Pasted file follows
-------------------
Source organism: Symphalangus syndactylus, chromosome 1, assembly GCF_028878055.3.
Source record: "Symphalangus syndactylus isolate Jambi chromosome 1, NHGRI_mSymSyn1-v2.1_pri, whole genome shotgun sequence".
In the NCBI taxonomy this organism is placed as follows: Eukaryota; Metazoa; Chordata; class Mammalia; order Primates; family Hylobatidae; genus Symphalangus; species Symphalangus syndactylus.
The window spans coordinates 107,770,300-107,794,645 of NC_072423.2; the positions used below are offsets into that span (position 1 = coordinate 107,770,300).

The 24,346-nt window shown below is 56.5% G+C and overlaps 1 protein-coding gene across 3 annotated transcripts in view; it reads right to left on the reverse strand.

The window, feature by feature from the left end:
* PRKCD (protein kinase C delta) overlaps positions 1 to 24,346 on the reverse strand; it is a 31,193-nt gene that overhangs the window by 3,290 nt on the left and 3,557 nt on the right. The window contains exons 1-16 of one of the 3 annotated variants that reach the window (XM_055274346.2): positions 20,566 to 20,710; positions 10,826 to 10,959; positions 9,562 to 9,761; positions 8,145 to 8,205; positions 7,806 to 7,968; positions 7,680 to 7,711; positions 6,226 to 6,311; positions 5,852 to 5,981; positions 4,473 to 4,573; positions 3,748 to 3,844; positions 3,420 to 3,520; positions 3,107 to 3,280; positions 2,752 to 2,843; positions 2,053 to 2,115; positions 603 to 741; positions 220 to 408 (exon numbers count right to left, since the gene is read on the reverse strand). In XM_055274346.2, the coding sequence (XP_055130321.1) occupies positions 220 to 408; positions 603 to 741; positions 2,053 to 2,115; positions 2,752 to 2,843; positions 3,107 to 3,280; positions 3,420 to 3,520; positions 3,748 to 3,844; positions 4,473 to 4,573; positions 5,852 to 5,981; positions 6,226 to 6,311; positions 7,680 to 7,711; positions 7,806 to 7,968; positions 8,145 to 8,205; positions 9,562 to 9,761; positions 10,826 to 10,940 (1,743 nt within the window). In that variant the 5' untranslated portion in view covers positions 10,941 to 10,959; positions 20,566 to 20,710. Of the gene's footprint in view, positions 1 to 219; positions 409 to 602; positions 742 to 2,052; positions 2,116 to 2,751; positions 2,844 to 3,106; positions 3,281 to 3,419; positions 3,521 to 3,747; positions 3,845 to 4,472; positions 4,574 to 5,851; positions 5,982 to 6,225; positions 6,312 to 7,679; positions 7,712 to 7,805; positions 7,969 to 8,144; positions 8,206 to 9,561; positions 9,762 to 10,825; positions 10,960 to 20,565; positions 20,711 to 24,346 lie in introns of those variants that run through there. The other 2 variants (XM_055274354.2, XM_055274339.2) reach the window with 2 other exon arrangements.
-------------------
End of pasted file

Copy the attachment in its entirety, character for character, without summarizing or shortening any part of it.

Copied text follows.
Source organism: Symphalangus syndactylus, chromosome 1, assembly GCF_028878055.3.
Source record: "Symphalangus syndactylus isolate Jambi chromosome 1, NHGRI_mSymSyn1-v2.1_pri, whole genome shotgun sequence".
In the NCBI taxonomy this organism is placed as follows: Eukaryota; Metazoa; Chordata; class Mammalia; order Primates; family Hylobatidae; genus Symphalangus; species Symphalangus syndactylus.
The window spans coordinates 107,770,300-107,794,645 of NC_072423.2; the positions used below are offsets into that span (position 1 = coordinate 107,770,300).

The 24,346-nt window shown below is 56.5% G+C and overlaps 1 protein-coding gene across 3 annotated transcripts in view; it reads right to left on the reverse strand.

The window, feature by feature from the left end:
* PRKCD (protein kinase C delta) overlaps positions 1 to 24,346 on the reverse strand; it is a 31,193-nt gene that overhangs the window by 3,290 nt on the left and 3,557 nt on the right. The window contains exons 1-16 of one of the 3 annotated variants that reach the window (XM_055274346.2): positions 20,566 to 20,710; positions 10,826 to 10,959; positions 9,562 to 9,761; positions 8,145 to 8,205; positions 7,806 to 7,968; positions 7,680 to 7,711; positions 6,226 to 6,311; positions 5,852 to 5,981; positions 4,473 to 4,573; positions 3,748 to 3,844; positions 3,420 to 3,520; positions 3,107 to 3,280; positions 2,752 to 2,843; positions 2,053 to 2,115; positions 603 to 741; positions 220 to 408 (exon numbers count right to left, since the gene is read on the reverse strand). In XM_055274346.2, the coding sequence (XP_055130321.1) occupies positions 220 to 408; positions 603 to 741; positions 2,053 to 2,115; positions 2,752 to 2,843; positions 3,107 to 3,280; positions 3,420 to 3,520; positions 3,748 to 3,844; positions 4,473 to 4,573; positions 5,852 to 5,981; positions 6,226 to 6,311; positions 7,680 to 7,711; positions 7,806 to 7,968; positions 8,145 to 8,205; positions 9,562 to 9,761; positions 10,826 to 10,940 (1,743 nt within the window). In that variant the 5' untranslated portion in view covers positions 10,941 to 10,959; positions 20,566 to 20,710. Of the gene's footprint in view, positions 1 to 219; positions 409 to 602; positions 742 to 2,052; positions 2,116 to 2,751; positions 2,844 to 3,106; positions 3,281 to 3,419; positions 3,521 to 3,747; positions 3,845 to 4,472; positions 4,574 to 5,851; positions 5,982 to 6,225; positions 6,312 to 7,679; positions 7,712 to 7,805; positions 7,969 to 8,144; positions 8,206 to 9,561; positions 9,762 to 10,825; positions 10,960 to 20,565; positions 20,711 to 24,346 lie in introns of those variants that run through there. The other 2 variants (XM_055274354.2, XM_055274339.2) reach the window with 2 other exon arrangements.